A fascinating read, but it lacks polish. One problem I had with my copy was the manner in which notations were handled - usually in-line notes rather than endnotes or footnotes. Now, e-readers tend to handle footnotes badly, but I would have preferred endnotes to in-line as a solution. It frequently broke up the flow, often with explanations of things I was already familiar with. Weirdly, the one thing I was not familiar with (a traditional love story) was given barely any explanation, while simple translation decisions were repeatedly explained at length.

Overall, the material was both beautiful and difficult, but the author's own editorial voice was more impediment than aid. ( )
  Faranae | May 10, 2018 |
This review was written for LibraryThing Early Reviewers.
Stripped to the Bone opens with the natural yearnings of Zahrah, a single woman ageing and in need of a husband, who fills her heart with Hollywood movies to escape her edge of survival existence in a war zone. Then there’s the story of Reem and Mayyada, two women both unjustly imprisoned and forced to endure torture and rape. Here the abuse of a zealot brother is juxtaposed with the almost faceless and arbitrary violence of the prison officers, Alatrash making observations relevant to all women everywhere.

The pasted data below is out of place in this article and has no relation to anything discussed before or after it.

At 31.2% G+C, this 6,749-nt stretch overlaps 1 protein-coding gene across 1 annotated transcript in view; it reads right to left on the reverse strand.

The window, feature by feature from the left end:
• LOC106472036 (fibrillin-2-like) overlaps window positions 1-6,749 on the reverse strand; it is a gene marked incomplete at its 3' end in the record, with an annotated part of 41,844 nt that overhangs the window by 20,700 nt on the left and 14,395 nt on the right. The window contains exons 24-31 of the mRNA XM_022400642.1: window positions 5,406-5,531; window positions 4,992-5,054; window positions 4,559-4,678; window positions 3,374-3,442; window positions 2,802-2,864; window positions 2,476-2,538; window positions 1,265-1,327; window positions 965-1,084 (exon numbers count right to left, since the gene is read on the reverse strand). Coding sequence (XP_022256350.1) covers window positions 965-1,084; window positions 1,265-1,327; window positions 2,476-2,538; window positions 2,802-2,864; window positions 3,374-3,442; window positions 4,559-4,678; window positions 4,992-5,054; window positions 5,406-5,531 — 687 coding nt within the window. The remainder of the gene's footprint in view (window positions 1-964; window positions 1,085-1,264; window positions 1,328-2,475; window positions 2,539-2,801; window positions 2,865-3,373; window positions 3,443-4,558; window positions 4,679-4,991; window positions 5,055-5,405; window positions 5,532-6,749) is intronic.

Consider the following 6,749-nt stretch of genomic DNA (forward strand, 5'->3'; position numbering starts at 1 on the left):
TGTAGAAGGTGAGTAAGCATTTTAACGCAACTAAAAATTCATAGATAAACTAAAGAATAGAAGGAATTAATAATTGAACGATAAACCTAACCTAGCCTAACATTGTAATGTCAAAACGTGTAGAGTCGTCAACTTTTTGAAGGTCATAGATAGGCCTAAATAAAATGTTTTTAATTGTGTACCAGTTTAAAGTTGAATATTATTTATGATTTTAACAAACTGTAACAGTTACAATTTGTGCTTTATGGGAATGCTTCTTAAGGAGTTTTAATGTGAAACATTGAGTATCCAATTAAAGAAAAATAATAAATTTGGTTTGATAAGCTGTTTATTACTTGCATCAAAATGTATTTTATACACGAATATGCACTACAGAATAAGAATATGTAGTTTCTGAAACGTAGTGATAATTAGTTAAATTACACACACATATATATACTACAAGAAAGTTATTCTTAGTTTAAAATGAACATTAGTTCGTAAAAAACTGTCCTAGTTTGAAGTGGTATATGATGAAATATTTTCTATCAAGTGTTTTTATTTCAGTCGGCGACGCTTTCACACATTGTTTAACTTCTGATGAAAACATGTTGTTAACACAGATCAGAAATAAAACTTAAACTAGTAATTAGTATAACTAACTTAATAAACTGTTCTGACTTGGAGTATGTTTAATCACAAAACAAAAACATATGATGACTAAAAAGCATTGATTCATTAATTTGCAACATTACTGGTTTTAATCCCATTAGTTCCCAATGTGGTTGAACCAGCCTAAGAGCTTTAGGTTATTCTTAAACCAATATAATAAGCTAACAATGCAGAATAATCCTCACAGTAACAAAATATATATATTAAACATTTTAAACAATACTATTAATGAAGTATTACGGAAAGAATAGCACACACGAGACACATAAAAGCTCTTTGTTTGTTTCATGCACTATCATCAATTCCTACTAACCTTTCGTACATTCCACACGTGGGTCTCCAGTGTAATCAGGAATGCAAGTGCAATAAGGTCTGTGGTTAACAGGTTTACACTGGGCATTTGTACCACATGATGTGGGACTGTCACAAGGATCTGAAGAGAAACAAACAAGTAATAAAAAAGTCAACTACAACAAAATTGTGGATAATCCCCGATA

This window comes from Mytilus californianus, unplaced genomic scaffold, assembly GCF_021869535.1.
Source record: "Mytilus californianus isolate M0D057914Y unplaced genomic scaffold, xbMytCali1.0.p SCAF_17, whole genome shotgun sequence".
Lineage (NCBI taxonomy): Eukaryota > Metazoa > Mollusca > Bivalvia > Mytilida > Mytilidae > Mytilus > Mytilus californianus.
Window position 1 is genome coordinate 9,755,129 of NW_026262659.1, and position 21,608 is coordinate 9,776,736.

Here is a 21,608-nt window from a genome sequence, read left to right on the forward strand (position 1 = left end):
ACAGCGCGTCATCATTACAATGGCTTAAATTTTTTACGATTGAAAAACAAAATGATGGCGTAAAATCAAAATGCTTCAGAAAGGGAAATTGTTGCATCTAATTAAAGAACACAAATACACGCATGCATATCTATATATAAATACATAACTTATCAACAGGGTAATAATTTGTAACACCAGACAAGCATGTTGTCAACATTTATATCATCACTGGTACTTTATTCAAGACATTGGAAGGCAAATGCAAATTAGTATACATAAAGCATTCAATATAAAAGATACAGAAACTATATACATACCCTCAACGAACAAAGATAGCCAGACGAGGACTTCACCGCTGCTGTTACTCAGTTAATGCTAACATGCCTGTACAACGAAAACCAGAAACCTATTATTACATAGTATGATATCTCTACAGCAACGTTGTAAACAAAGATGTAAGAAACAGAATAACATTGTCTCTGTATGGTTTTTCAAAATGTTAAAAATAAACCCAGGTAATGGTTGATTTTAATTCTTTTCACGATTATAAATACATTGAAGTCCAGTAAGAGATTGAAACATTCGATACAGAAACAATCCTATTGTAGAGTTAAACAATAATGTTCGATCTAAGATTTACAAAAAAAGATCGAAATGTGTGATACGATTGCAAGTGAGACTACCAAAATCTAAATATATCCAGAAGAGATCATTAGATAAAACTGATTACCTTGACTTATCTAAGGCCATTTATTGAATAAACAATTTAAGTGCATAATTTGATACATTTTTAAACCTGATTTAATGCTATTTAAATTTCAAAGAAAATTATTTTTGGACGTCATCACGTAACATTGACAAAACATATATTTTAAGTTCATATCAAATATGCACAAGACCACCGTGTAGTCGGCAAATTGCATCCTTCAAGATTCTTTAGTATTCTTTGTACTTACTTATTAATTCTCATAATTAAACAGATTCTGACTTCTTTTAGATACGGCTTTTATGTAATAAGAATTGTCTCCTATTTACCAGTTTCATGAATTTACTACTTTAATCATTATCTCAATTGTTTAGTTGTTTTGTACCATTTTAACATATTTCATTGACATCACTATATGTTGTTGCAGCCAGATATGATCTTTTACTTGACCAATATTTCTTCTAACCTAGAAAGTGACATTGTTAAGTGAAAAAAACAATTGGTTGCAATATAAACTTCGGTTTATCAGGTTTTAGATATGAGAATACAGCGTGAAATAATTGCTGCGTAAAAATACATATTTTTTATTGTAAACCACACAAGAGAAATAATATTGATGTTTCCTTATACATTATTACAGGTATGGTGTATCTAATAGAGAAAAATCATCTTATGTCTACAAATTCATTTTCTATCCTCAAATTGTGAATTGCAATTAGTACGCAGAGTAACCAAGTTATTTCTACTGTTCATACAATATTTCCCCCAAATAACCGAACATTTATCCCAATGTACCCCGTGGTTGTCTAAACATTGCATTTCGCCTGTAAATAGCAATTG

In Stripped to the Bone ancient traditions are portrayed alongside modern values and lifestyles as Syrian women hold on to what is precious and beautiful while adapting to modern ways. In ‘Hanaan and Salaam’ the author tackles homophobia, in ‘Lama’ multicultural relationships, as those Syrians who have fled their homeland adapt to their new lives.

Written in gentle, ironic and often sensual prose, this collection oozes intimacy. Alatrash infuses her stories with pride and anguish, pride in her culture and anguish over the cruelties meted out in the name of God and country. But above all, Alatrash is concerned with the unjust war Syria endures, a civil war with all too powerful interested parties, a proxy war involving America, Russia and Saudi Arabia and their various allies: a bloodbath. In this collection, the geopolitics of Syria forms a translucent backdrop, Alatrash leaving it to the reader to educate themselves if they wish. Of concern for the author is the impact all of the various injustices have had on women’s lives.

In ‘Um Jaad’, a story of a Syrian woman travelling to visit her sister in Homs who has just lost her little boy, Alatrash writes:

“More deafening than the screams was the silence of the world.” It was her sister “Who lived the pain of the atrocities erasing Syrians off the map.”